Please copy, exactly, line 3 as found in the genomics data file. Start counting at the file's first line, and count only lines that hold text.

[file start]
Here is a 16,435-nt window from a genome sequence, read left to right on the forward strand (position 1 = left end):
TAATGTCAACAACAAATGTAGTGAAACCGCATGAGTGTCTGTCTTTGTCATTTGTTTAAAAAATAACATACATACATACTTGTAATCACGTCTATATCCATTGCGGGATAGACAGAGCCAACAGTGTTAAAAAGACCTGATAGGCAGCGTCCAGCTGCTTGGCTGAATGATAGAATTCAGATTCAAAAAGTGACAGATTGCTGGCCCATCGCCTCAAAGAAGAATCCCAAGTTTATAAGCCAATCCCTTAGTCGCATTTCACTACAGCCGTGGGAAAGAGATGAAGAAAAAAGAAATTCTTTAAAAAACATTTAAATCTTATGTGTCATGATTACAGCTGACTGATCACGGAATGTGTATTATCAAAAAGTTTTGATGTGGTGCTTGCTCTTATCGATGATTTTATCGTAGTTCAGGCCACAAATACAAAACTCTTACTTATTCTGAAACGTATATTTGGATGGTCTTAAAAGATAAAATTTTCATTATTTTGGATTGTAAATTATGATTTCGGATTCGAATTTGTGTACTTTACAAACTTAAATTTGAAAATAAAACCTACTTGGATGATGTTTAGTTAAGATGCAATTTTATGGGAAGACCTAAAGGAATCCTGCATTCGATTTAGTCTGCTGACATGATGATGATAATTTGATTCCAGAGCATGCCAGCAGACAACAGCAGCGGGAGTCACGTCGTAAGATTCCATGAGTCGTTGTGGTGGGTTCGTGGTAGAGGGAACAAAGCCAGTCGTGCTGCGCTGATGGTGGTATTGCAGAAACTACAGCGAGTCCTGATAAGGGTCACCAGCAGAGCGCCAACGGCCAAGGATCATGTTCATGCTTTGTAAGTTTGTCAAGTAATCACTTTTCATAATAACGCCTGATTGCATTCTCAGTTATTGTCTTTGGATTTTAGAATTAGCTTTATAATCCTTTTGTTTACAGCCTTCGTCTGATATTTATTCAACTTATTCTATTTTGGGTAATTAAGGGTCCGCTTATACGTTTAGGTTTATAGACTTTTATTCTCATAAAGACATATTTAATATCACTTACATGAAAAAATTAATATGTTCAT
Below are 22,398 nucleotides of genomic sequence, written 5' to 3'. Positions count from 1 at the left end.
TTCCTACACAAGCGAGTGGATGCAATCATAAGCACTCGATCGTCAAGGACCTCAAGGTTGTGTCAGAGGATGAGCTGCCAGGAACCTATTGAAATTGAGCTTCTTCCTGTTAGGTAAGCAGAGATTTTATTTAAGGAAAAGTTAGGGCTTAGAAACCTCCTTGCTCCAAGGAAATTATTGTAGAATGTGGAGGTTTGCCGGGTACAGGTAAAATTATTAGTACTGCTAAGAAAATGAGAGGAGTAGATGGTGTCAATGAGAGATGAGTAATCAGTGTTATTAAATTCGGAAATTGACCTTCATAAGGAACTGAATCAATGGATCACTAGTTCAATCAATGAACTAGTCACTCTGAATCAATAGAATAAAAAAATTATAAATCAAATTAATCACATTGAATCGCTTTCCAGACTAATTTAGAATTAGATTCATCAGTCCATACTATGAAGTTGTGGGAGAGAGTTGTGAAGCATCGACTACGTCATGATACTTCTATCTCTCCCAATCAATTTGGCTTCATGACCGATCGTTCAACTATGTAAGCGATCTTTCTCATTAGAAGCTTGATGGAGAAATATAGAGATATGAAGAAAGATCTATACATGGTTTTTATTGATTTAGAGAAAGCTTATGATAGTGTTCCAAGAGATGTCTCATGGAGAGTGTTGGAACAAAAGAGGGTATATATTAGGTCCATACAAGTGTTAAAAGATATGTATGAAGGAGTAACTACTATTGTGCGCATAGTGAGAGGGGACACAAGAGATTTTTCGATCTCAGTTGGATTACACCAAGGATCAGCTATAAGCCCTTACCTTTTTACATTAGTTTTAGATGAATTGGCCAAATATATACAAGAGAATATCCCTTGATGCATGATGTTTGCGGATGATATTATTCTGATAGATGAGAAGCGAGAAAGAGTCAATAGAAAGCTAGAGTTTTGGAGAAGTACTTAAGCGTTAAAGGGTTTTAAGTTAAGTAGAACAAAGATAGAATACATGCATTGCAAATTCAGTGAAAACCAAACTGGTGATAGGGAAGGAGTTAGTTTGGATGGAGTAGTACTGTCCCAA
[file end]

Below are 22,398 nucleotides of genomic sequence, written 5' to 3'. Positions count from 1 at the left end.